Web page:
As such, the Health Ministry concluded in its report that it was not yet ready to send children back to their classrooms according to the original plan agreed on with the Education Ministry before the start of the current school year – with first and second graders in larger groups and without masks.
“The Health Ministry is dealing with the ongoing condition of the coronavirus pandemic, which requires an assessment of morbidity among children and the implication [of their return to school] on the general population,” the report said. “According to our analysis, children infect and get infected – and may even be super-spreaders. Since most of them don’t show symptoms, it is difficult to identify a significant portion of the children who carry the virus and who may give it to others.”
But top researchers from across the country said that they feel otherwise and that the Health Ministry is looking at the cup half empty instead of half full.
In a letter sent to the Health and Education ministries Wednesday night, a team of scientists who have been tracking infections among school-aged children since the start of the pandemic said that while there is no doubt that kids can get coronavirus and transmit it, only in extremely rare cases are they super-spreaders – those who disproportionately infect a large number of people with the virus.
ORA PALTIEL, a professor of epidemiology at the Hebrew University-Hadassah Braun School of Public Health, told the Post that the opening of the educational system was not the main reason for the coronavirus wave that began on September 1.
Paltiel said there was a clear connection between the opening of the haredi (ultra-Orthodox) education system on the first of the Hebrew month of Elul, August 20, and morbidity in that sector, especially among boys between the ages of 10-19. She noted that a report published only weeks ago showed that some 51% of infection in schools was in the haredi sector, while minimal levels of infection were found in the rest of the country’s educational institutions.
“There is no doubt that going back to school in the haredi school system caused a great spike in infections,” she said, adding that one of the reasons for this might be crowding in those schools and in many of the student dorms.
However, she said that in contrast, already on September 1 and 2 – the first days of school in the general system – there was a spike in infection.
“If we see a spike so quickly, it cannot be because of exposure [in the school],” she said.
Paltiel was signed on the letter, which referenced a report published earlier this month by the researchers that had been provided to the cabinet as they first started debating the country’s exit strategy earlier this month. In that report, it says that “returning children up to the age of 10 to a safe educational setting should be the first step in leaving quarantine.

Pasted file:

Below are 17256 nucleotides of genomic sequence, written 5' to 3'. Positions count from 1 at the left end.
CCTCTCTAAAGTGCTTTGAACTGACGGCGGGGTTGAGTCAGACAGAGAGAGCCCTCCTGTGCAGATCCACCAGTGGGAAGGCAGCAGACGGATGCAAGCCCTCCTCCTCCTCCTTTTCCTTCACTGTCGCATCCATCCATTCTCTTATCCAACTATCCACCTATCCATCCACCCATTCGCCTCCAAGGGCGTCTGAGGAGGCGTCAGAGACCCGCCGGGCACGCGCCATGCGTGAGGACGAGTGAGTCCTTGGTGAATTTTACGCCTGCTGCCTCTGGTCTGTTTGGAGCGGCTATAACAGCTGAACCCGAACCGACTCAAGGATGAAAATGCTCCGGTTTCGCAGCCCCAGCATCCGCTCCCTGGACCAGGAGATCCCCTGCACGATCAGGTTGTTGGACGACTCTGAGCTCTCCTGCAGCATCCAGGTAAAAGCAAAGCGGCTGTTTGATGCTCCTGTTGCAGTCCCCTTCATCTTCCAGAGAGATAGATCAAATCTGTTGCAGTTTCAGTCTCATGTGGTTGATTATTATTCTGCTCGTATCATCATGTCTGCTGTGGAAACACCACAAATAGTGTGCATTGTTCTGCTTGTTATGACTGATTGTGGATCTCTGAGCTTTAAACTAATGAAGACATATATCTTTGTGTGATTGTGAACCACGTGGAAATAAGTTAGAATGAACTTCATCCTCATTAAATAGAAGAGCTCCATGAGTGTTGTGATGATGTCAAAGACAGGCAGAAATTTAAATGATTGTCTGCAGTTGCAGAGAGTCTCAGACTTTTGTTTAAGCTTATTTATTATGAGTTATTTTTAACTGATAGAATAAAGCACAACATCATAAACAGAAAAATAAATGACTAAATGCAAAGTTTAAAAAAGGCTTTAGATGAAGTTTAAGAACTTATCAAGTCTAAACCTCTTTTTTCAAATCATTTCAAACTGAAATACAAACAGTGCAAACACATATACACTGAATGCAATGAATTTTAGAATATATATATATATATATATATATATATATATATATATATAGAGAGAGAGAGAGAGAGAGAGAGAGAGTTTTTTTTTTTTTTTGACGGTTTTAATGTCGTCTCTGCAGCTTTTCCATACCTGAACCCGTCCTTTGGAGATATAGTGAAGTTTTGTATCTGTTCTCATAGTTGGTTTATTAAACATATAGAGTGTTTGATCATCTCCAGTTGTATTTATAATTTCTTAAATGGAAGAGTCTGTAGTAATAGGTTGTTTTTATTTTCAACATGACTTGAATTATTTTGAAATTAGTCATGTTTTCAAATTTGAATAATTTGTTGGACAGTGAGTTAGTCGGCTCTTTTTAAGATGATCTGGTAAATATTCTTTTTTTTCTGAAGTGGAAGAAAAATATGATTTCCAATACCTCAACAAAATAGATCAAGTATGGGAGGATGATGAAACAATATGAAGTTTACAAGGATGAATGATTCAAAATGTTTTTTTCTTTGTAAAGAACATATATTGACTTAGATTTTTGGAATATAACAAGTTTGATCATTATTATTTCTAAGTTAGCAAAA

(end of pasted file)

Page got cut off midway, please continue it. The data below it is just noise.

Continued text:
“With the rise in coronavirus morbidity in September, an accusatory finger was pointed at the opening of the education system… We deny this and claim that children up to age 10 are not the catalyst for the spread of pandemic,” she said.
Paltiel said that she and her colleagues “strongly believe that the children are the victims of COVID management and not of COVID disease. They need and deserve to go to school for many reasons, not the least of them being health reasons.”
School is a “very important framework for kids to learn formally and informally,” and education is a big determiner of long-term health, she said.
Paltiel told the Post that what really “disappointed” her was that the Health Ministry report did not include any call to return kids to school. She said the emphasis should not be on whether kids infect or get infected – “we know kids are part of the pandemic, that they are not immune to it” – but how to find a way to open the school system despite this.
She also said that the Health Ministry must follow epidemiological data, such that there is no difference between preschoolers through age 10, and that these children should all be able to go back right away under the same regulations.
“To artificially separate first and second graders and third and fourth graders – there is no medical or epidemiological reason to do that,” Paltiel said. “It is time to move from ‘if’ to ‘how.’ That is our main point now – that this document from the Health Ministry puts us back several steps because it called into question the ‘if’ again.”
She added that most Western countries have made the decision that returning children to school is a risk-benefit issue: the risk of keeping children out of school outweighs the risks of letting them return to school and possibly getting infected.
“This is a value issue and we would like to see that value in our society,” Paltiel concluded. “We have to take certain risks in life and society to promote what is important. Sending kids back to school is very important.”